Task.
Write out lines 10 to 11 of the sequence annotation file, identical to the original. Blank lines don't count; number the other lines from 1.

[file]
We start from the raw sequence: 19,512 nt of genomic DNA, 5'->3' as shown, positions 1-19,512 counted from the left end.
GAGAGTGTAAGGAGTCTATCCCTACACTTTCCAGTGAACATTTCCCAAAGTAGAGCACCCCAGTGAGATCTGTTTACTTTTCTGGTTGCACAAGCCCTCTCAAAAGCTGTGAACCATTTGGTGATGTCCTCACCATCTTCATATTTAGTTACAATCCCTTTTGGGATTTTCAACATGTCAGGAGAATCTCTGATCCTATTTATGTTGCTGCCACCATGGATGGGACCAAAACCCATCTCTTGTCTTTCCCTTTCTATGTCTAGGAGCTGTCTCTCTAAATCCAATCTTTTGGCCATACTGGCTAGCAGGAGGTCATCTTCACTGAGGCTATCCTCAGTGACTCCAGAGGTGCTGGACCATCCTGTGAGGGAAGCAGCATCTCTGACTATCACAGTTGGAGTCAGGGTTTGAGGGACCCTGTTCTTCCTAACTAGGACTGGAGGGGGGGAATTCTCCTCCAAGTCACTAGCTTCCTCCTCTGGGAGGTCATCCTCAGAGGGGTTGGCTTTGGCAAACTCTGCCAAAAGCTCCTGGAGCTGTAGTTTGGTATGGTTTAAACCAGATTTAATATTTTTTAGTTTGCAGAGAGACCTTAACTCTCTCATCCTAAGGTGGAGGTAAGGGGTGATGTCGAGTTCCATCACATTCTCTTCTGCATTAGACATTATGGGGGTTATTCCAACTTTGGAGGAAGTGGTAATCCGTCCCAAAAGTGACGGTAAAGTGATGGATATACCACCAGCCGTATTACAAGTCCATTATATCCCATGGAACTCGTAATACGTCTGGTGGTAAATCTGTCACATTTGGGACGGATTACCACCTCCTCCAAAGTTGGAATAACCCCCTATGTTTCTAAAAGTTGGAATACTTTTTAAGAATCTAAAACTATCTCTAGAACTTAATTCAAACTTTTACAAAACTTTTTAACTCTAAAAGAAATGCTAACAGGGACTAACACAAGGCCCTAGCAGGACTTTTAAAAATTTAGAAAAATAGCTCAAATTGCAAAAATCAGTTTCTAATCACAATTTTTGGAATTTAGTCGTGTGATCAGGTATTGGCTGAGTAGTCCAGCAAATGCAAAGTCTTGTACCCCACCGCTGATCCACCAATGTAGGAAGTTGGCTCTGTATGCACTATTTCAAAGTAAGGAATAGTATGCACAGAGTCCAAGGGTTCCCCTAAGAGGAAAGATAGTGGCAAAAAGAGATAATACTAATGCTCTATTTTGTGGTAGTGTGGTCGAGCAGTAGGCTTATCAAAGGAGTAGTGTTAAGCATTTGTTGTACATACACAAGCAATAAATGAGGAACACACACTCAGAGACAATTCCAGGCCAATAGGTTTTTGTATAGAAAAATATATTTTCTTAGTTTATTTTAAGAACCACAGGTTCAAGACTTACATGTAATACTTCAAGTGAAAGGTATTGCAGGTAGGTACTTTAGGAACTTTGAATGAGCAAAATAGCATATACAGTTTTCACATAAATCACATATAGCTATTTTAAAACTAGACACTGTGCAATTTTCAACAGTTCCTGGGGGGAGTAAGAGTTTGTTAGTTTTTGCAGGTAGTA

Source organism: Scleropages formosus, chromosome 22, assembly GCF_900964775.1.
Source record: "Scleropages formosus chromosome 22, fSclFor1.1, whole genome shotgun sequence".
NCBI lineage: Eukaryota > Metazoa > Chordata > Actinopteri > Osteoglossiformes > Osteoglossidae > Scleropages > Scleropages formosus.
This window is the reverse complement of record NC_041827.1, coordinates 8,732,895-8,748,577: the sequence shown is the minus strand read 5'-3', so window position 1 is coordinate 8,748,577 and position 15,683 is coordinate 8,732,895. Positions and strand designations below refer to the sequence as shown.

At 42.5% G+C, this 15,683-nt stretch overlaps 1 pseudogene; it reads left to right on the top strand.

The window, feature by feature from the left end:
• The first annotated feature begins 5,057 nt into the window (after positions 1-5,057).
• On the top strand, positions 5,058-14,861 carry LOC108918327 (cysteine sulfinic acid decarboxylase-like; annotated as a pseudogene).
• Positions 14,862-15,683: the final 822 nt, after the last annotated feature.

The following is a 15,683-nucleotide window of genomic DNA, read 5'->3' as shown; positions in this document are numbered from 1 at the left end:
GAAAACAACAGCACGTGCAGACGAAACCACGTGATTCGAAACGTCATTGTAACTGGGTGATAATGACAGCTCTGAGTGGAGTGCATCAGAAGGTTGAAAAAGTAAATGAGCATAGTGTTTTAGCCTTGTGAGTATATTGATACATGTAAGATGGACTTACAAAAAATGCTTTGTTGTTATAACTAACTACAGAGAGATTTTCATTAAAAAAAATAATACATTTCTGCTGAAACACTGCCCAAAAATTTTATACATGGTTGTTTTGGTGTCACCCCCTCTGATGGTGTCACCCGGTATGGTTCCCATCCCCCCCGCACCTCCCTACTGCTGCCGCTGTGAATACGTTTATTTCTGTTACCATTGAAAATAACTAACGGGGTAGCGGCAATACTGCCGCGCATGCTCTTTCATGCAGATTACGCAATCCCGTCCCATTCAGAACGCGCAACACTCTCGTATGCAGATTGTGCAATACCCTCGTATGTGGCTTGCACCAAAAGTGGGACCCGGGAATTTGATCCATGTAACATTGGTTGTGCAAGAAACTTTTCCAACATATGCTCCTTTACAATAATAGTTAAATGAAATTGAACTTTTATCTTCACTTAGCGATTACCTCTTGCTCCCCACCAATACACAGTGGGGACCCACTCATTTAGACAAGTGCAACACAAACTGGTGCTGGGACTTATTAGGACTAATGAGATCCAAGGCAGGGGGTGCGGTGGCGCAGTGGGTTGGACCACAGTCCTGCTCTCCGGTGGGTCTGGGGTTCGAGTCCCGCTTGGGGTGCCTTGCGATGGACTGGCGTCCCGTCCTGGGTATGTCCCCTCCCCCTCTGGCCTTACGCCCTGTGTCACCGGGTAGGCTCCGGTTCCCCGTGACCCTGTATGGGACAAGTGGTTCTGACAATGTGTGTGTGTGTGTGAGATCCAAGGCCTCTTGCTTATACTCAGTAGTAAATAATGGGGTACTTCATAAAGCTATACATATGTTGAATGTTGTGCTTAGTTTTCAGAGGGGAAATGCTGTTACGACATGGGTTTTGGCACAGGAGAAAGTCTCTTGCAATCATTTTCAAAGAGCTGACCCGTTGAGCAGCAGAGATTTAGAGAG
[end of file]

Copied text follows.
• On the top strand, positions 5,058-14,861 carry LOC108918327 (cysteine sulfinic acid decarboxylase-like; annotated as a pseudogene).
• Positions 14,862-15,683: the final 822 nt, after the last annotated feature.